This makes the entire process of getting your changes live easy, effortless, and safe. You can view the progress of the CI server as it chugs along, letting you be kept in the loop of what’s going on without having to push the process along yourself.


The life of a front-end developer has never been easier. Browsers are getting better every day, and the tools we have at our disposal have never been better.

No longer are we wallowing in the shadow of legacy browsers, but we’re barreling ahead to stretch what’s possible in the browser.

The processes outlined above lets you worry less about minutiae and just focus on development and the product.

The life of a front-end developer is pretty damn good.


Tony Haile Chartbeat

Today Fast Company announced the Most Creative People in Business 1000 – with Chartbeat CEO Tony Haile included in the ranks. The MCP 1000 is described as “an influential, diverse group of modern Renaissance men and women across the economy and around the globe. This is more than just a list: It is a rising community, an explosion of creative inspiration, the spur for so much breaking news across the quickly changing industries that Fast Company covers.”

Renaissance man, indeed. That baby-faced chap you know and love truly spends all day every day #disrupting and #innovating, fighting the good fight. Tony’s passion for building tools and solutions that equip publishers with business models to keep them around and thriving for decades to come is simply unmatched. Helping an entire industry change the way it does business through effective, sustainable metrics that measure the right goals isn’t something that happens overnight. Thankfully, years of polar exploring, circumnavigating the globe in a sailboat, and working with fifty Chartteam misfits every day forces one to be creative and resilient.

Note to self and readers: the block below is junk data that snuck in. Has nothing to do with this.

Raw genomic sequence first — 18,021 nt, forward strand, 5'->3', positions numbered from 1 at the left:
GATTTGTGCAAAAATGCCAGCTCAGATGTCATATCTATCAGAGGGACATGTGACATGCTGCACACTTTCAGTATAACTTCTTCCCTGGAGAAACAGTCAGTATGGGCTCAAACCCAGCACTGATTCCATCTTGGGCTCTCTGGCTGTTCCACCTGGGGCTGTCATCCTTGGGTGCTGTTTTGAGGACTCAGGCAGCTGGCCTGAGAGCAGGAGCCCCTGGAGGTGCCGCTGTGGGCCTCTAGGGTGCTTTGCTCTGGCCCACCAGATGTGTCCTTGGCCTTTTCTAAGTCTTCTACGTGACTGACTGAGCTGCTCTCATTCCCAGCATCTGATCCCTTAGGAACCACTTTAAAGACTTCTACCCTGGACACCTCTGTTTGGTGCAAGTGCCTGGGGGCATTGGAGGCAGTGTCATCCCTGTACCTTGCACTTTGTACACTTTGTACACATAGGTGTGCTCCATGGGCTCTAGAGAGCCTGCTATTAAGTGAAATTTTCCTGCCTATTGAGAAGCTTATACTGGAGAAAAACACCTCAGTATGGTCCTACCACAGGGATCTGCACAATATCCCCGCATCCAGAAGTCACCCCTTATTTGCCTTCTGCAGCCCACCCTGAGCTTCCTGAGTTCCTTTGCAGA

We couldn’t be prouder (or less surprised).

Check out Tony’s Fast Company piece on being the leader of Chartbeat or follow him on Twitter to get that British charm delivered to you in real time.

Tony Haile

At Chartbeat, we have the great privilege of working with thousands of the world’s online publishers, giving us access to one of the most interesting data sets ever. (Ever!) So, with 2013 wrapped up and 2014 now in full swing, we thought it’d be cool to do a little futurecasting… you know, use what we’ve learned from our own data studies—and from others’—to read the tea leaves. What will 2014 mean for data-driven journalism?